The Birth of the Modern Mind: Self, Consciousness, and the Invention of the Sonnet

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This revolutionary study presents new facts and an original theory about the source of the thought and literature which are termed `modern'.

Using fifty-one new translations of sonnets from four languages spanning more than seven centuries, Oppenheimer argues that modern thought and literature were born with the invention of the sonnet in thirteenth-century Italy. In revealing the sonnet as the first lyric form since the fall of the Roman Empire meant not for music or performance but for silent reading, the book demonstrates that the sonnet was the first modern literary form deliberately intended to portray the self in conflict and to explore self-consciousness.

Professor Oppenheimer traces the influences of the sonnet, as invented by Giacomo da Lentino, combining historical fact with the history of ideas and literary criticism. He illustrates, in bilingual format, the sonnet's growing appeal and variety during the centuries that followed, with translations from Italian, German, French, and Spanish and examples from more than thirty-five poets. Previous scholarship is also discussed and for the first time the source of the form is established in Platonic-Pythagorean mathematics.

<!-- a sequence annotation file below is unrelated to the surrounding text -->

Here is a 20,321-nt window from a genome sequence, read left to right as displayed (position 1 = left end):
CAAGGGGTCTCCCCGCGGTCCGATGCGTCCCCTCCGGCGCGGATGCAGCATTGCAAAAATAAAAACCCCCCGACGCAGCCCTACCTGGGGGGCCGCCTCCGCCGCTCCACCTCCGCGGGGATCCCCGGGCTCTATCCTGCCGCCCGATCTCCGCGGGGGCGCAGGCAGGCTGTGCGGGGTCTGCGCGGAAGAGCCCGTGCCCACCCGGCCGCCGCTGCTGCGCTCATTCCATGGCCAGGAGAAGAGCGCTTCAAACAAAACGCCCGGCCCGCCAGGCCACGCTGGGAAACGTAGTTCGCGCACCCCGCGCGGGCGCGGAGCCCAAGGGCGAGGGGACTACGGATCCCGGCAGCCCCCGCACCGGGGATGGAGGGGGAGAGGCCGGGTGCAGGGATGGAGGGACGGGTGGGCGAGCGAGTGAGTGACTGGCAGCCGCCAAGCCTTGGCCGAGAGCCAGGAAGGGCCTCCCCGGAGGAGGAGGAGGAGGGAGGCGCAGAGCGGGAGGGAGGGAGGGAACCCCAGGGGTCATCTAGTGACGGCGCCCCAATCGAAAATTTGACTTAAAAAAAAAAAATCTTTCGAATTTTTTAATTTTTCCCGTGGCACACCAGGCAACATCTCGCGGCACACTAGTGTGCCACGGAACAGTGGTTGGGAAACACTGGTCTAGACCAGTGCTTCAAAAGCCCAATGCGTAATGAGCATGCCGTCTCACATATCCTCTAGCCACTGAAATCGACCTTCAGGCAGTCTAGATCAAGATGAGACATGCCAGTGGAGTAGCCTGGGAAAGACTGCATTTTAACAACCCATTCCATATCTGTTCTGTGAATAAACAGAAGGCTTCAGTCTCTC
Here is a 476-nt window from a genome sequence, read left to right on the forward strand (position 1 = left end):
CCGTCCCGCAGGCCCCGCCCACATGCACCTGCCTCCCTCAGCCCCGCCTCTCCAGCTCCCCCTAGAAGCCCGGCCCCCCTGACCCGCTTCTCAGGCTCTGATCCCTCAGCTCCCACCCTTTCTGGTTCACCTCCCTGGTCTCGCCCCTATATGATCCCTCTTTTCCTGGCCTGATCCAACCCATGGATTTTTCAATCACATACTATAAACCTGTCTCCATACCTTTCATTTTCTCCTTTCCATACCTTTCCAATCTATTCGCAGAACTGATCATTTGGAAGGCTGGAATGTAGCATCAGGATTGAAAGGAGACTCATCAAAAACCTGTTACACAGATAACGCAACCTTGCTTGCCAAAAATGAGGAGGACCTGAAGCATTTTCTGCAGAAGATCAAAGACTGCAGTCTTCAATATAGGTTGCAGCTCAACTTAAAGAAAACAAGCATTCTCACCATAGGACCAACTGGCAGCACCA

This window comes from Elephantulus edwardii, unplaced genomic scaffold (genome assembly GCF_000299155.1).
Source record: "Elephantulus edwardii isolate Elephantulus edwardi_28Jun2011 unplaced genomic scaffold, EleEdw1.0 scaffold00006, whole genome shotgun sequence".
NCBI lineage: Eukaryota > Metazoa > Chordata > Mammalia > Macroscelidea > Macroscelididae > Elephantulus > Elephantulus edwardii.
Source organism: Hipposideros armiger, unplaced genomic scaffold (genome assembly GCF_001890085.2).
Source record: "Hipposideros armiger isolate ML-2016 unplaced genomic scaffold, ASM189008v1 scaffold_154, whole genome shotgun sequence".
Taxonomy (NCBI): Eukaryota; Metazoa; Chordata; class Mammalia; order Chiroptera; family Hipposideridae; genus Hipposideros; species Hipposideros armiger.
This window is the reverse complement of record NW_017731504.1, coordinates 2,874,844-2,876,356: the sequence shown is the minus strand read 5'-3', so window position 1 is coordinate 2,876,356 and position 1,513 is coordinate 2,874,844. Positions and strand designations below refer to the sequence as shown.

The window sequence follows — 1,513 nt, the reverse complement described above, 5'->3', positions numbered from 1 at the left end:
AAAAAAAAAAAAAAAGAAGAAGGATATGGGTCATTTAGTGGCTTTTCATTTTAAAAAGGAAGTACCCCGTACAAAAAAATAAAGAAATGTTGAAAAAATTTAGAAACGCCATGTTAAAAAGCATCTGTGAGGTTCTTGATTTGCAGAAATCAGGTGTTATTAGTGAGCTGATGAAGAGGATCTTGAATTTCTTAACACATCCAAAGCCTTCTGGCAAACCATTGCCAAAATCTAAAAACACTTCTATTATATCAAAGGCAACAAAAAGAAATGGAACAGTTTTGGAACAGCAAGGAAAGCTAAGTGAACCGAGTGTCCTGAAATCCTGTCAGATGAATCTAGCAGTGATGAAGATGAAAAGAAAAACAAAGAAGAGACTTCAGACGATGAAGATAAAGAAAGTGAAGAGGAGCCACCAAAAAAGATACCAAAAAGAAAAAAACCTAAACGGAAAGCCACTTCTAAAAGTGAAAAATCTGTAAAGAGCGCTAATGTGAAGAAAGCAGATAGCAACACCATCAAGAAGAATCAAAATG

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Oxford University Press Inc
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